In addition to my day job this week I am performing the role of Fairfax with Shelford Opera Group in the Yeoman of the Guard. We open on Thursday night after a final two nights of rehearsal and run until Saturday. It's not too late to get tickets on the door! This year we are directed by Jan White - who has also directed at Campaign Amateur Theatre in Ely, with Mark Aldous as musical director. I am looking forward to it for quite apart from getting two solo aria's in this Opera, I also get three changes of costume, a false beard and a sword!
I was amused to see two Cambridge companies featuring in the 17 March edition of Private Eye. In the "Stock Horror" section a little graph showed how much an investment of £100 five years ago would be worth today. ARM and Autonomy featured with values today of £11 and £5.
This just shows that stock market investment is about timing; investing at the peak of any market will lead to tears. I shouldn't think anyone would suggest that these companies were worth a tenth or a twentieth of their 2000 values. It struck me that this was just an extreme example of the point I made in my last post about the divergence of "value" and price. Only in this case it is price that is transparent being a quoted market, while value is not necessarily moving in the same direction.
Shareholders in businesses are interested to know what their shares are worth. Some even have professional valuations prepared. Some of these are useful; valuations for tax purposes, to settle divorces, or to organise the buyback of shares from exiting shareholders. But for most owner managers its the realistic value that they might get from actually selling the company that matters.
This will vary depending on who might want to buy - sorry if that seems really obvious, but for some otherwise quite good business there may be a narrow market, as they may have limited appeal. Also competition amongst buyers will help uplift the price - I have seen deals where the ultimate price was uplifted beyond the realms of sanity by competitive pressure. The best way to get an idea of what a business is worth - short of selling it - is to get an adviser with access to the data to do a search for sales of similar businesses to benchmark what people are really paying.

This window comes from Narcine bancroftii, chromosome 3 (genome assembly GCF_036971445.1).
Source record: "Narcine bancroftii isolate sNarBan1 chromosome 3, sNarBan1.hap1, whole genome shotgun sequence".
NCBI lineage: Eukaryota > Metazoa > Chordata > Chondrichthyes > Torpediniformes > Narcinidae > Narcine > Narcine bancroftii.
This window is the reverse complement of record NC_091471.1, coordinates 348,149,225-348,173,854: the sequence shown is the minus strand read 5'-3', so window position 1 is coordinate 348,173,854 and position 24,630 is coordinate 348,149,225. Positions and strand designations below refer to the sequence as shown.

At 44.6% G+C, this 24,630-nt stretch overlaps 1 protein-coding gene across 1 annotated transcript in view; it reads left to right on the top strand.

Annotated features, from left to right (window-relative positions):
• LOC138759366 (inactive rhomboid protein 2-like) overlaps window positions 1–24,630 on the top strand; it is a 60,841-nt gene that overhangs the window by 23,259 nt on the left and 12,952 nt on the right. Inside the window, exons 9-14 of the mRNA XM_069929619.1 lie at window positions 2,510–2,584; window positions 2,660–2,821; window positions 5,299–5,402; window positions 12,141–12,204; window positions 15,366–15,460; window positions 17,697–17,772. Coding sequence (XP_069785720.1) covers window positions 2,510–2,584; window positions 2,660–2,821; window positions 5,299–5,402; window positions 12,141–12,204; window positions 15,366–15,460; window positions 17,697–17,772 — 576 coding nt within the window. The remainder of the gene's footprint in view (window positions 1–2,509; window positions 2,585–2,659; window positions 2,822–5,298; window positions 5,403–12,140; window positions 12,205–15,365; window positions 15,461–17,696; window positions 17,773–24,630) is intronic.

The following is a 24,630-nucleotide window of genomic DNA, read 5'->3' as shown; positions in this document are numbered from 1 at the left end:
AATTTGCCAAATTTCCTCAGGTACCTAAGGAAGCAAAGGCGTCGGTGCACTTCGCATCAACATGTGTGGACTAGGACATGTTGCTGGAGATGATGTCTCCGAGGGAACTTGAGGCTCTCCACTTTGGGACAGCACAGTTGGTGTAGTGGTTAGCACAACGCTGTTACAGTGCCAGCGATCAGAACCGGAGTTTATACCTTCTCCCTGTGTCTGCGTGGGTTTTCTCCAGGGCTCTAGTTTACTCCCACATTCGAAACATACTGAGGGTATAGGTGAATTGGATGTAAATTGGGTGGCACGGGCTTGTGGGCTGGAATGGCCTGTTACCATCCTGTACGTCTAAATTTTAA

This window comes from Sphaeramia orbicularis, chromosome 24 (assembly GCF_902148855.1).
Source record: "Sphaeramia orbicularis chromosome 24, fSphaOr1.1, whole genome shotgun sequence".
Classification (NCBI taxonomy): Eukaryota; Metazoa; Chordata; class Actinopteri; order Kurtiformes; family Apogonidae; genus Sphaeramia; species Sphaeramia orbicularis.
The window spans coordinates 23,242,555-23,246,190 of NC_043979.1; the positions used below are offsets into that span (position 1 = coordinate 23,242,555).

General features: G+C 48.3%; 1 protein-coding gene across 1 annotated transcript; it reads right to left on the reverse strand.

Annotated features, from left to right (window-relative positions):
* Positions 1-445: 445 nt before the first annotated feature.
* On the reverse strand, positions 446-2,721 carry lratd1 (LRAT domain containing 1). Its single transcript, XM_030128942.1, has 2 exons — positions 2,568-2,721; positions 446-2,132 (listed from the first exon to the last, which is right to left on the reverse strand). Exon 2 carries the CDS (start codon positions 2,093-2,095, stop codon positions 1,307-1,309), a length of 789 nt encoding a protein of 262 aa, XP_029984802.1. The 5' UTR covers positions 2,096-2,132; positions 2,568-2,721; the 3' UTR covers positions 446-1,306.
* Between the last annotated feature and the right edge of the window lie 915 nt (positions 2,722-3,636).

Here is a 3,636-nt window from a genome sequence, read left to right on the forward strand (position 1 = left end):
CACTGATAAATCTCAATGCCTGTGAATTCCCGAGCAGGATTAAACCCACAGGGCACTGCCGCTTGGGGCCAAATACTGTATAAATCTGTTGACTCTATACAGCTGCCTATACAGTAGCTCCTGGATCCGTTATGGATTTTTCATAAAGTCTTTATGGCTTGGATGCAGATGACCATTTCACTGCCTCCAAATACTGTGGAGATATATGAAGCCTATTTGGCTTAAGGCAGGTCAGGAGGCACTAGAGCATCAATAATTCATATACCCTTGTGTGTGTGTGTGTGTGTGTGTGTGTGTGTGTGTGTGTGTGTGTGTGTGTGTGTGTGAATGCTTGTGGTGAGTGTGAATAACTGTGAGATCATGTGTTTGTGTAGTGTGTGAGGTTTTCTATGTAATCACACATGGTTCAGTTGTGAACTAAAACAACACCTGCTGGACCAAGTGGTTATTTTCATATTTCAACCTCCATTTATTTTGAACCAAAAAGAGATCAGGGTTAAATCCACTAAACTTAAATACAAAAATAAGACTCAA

The buyer may have its own way of looking at price and valuation that influences the outcome. I have recently been involved in selling a business to a quoted plc which was very focused on the headline price, as it would be intensely scrutinised on this by the stock-market. However there were lots of other areas where we were able to negotiate benefit for the Vendors of the business where the plc was much less sensitive.
So value is not just about the headline price, and desk based valuations are often nothing to do with ultimate price.
Valuation can also become a really heated topic when raising venture capital - some thoughts on that in a subsequent post.
At PEM Corporate Finance we advised on the recently completed Management Buyout of Cambridge based telecoms technology company C3 Limited.
C3 develops communications platforms and applications to automate call-handling. Its products are designed to meet the mass calling requirements of large corporates, service providers, network operators and the public sector. They are PC based, run under Windows NT, use MSSQL and are SNMP compatible. Customers include Vodafone and O2.
C3 equipment is used to support TV phone ins, monitoring lone workers, and helping loved ones keep in touch with troops abroad.
An interesting company in an buoyant sector; we were pleased to help Wayne Starsmore and John Wood to acquire the company.